Substantial differences exist between the arrhythmogenic potential of various antidepressant drugs [14]. A relationship exists between citalopram dose and the risk of QT prolongation and torsades de pointes is a recognized complication of citalopram toxicity [15–17]. Administration of oral activated charcoal after overdose can prevent QT prolongation and reduce arrhythmia risk [18]. By contrast, venlafaxine causes QT prolongation and tachyarrhythmia but neither mirtazapine nor venlafaxine overdose have been reported to cause torsades des pointes [11, 19]. The scatterplots show different heart rate-QT relationships between the selected agents, and the citalopram group had a more heart rate values in the range typically associated with torsades de pointes, namely <90 beats min−1. Therefore, the nomogram was sufficiently sensitive to discriminate between agents; a higher proportion of the citalopram group were identified as at increased risk, which is in keeping reported clinical outcomes. By contrast, QTc≥500 ms did not allow discrimination between the effects of the different agents.

The nomogram could readily be incorporated in a clinical setting as a means of interpreting QT interval. The concept of a nomogram has already been shown to be acceptable to healthcare staff and can be implemented into routine treatment of poisoned patients, for example, the Prescott nomogram and its subsequent modifications that is widely used to determine risk after paracetamol overdose. A possible limitation of the nomogram approach is that it addresses only one aspect of toxicity, namely arrhythmia risk. Other aspects of toxicity require consideration such as generalized seizures, which occurred in 42 patients (7.7%) of the present study population [20]. Nonetheless, the nomogram may offer a considerable advance in our ability to predict arrhythmia, and further work is required to explore its utility across a larger patient population.

A limitation is that the ECG data were determined from surface recordings analyzed by an automated algorithm, which may be less accurate than recordings that are subject to visual and semi-automated assessment of the QT inveral. Nonetheless, this reflects a common approach to ECG interpretation that is generally relied upon for day-to-day assessment of patients whot present after drug overdose and clinical decision-making. A further limitation is that none of the study population developed arrhythmia so that the positive predictive value of the nomogram and false negative rate cannot be explored. Despite this, the study extends the nomogram to a patient population considered to be at risk of arrhythmia due to antidepressant ingestion, and excludes false positives in this group. The stated antidepressant dose was based on patient self-reporting, and confirmatory laboratory measurements were not undertaken. However, this appears to be valid a approach because a qualitative relationship exists between the stated drugs ingested and those detected by laboratory analyses, and a positive relationship exists between the stated quantity ingested and plasma drug concentration after self-poisoning [21–23]. We cannot exclude the possibility of confounding by co-ingested drugs; overdose in our experience involves a single agent in 45% of cases, two agents in 30%, and three or more in 25%. A limitation is that comparison cannot be made easily between groups. Nonetheless, mirtazapine does not block sodium channel conduction and so is an important negative control.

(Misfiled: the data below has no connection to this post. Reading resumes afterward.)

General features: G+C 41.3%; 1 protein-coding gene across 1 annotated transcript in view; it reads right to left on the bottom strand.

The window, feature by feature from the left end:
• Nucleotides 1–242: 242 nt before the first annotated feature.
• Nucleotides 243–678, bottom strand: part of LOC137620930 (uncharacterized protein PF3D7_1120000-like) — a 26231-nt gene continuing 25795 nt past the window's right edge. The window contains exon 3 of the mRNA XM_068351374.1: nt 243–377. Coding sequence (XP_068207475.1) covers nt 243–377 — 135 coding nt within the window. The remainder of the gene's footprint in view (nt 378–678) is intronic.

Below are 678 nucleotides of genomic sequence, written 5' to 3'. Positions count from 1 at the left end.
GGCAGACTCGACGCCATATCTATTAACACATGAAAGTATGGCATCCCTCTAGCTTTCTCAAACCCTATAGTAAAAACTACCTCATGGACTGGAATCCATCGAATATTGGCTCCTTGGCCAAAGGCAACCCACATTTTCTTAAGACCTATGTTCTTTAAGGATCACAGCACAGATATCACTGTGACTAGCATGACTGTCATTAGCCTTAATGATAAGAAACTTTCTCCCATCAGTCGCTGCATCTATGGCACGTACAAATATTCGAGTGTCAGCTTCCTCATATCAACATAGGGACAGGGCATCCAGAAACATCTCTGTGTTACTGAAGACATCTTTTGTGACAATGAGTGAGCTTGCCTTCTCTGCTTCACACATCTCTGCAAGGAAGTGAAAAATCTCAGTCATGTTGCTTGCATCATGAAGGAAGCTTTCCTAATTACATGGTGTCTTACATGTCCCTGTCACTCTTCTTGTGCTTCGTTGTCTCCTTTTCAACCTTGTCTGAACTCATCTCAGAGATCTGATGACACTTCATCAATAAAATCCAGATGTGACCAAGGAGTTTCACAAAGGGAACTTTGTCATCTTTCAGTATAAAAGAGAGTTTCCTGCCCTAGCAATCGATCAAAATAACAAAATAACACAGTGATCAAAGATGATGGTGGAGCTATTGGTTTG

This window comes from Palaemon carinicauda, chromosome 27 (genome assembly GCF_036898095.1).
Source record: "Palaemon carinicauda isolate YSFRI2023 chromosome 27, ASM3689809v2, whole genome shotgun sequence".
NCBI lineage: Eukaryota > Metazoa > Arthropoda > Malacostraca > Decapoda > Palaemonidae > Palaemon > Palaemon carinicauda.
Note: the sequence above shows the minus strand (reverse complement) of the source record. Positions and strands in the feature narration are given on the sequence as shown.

In conclusion, the risk of arrhythmia must be considered in all patients who attend the Emergency Department after antidepressant overdose. Classical approaches to QT evaluation have emerged from a regulatory perspective but these do not assist in the setting of drug overdose, and there is an urgent need to develop better risk prediction tools. Citalopram is associated with prolonged QT and torsades, whereas this arrhythmia has not been reported after mirtazapine or venlafaxine. Consistent with this, the nomogram proposed by Chan and colleagues [8] indicated a higher proportion of cases ‘at risk’ after citalopram overdose than in the other groups. Future studies are needed to develop better risk assessment strategies, and the nomogram requires prospective evaluation of its utility in a clinical setting.

Competing interests

There are no competing interests to declare.